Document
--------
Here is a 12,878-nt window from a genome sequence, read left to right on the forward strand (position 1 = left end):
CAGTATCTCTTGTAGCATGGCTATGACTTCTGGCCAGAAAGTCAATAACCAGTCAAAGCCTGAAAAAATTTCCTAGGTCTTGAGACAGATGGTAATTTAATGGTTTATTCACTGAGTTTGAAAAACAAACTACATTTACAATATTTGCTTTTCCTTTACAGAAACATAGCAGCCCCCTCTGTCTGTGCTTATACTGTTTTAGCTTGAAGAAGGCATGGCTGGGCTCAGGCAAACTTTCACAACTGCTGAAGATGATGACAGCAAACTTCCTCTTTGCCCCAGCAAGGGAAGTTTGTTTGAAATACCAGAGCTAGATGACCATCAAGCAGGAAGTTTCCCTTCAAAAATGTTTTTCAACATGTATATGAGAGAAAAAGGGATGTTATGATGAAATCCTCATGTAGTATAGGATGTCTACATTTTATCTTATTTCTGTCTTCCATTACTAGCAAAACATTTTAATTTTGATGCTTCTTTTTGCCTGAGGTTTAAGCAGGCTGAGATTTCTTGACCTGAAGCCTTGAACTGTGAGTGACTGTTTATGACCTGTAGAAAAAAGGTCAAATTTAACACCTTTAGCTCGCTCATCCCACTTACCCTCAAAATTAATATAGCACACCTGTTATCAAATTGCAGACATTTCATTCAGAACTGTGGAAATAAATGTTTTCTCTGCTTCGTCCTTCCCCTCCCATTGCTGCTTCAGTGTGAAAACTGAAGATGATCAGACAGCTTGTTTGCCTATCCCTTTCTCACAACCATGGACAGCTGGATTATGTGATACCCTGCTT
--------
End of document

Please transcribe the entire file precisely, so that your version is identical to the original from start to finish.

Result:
Here is a 12,878-nt window from a genome sequence, read left to right on the forward strand (position 1 = left end):
CAGTATCTCTTGTAGCATGGCTATGACTTCTGGCCAGAAAGTCAATAACCAGTCAAAGCCTGAAAAAATTTCCTAGGTCTTGAGACAGATGGTAATTTAATGGTTTATTCACTGAGTTTGAAAAACAAACTACATTTACAATATTTGCTTTTCCTTTACAGAAACATAGCAGCCCCCTCTGTCTGTGCTTATACTGTTTTAGCTTGAAGAAGGCATGGCTGGGCTCAGGCAAACTTTCACAACTGCTGAAGATGATGACAGCAAACTTCCTCTTTGCCCCAGCAAGGGAAGTTTGTTTGAAATACCAGAGCTAGATGACCATCAAGCAGGAAGTTTCCCTTCAAAAATGTTTTTCAACATGTATATGAGAGAAAAAGGGATGTTATGATGAAATCCTCATGTAGTATAGGATGTCTACATTTTATCTTATTTCTGTCTTCCATTACTAGCAAAACATTTTAATTTTGATGCTTCTTTTTGCCTGAGGTTTAAGCAGGCTGAGATTTCTTGACCTGAAGCCTTGAACTGTGAGTGACTGTTTATGACCTGTAGAAAAAAGGTCAAATTTAACACCTTTAGCTCGCTCATCCCACTTACCCTCAAAATTAATATAGCACACCTGTTATCAAATTGCAGACATTTCATTCAGAACTGTGGAAATAAATGTTTTCTCTGCTTCGTCCTTCCCCTCCCATTGCTGCTTCAGTGTGAAAACTGAAGATGATCAGACAGCTTGTTTGCCTATCCCTTTCTCACAACCATGGACAGCTGGATTATGTGATACCCTGCTT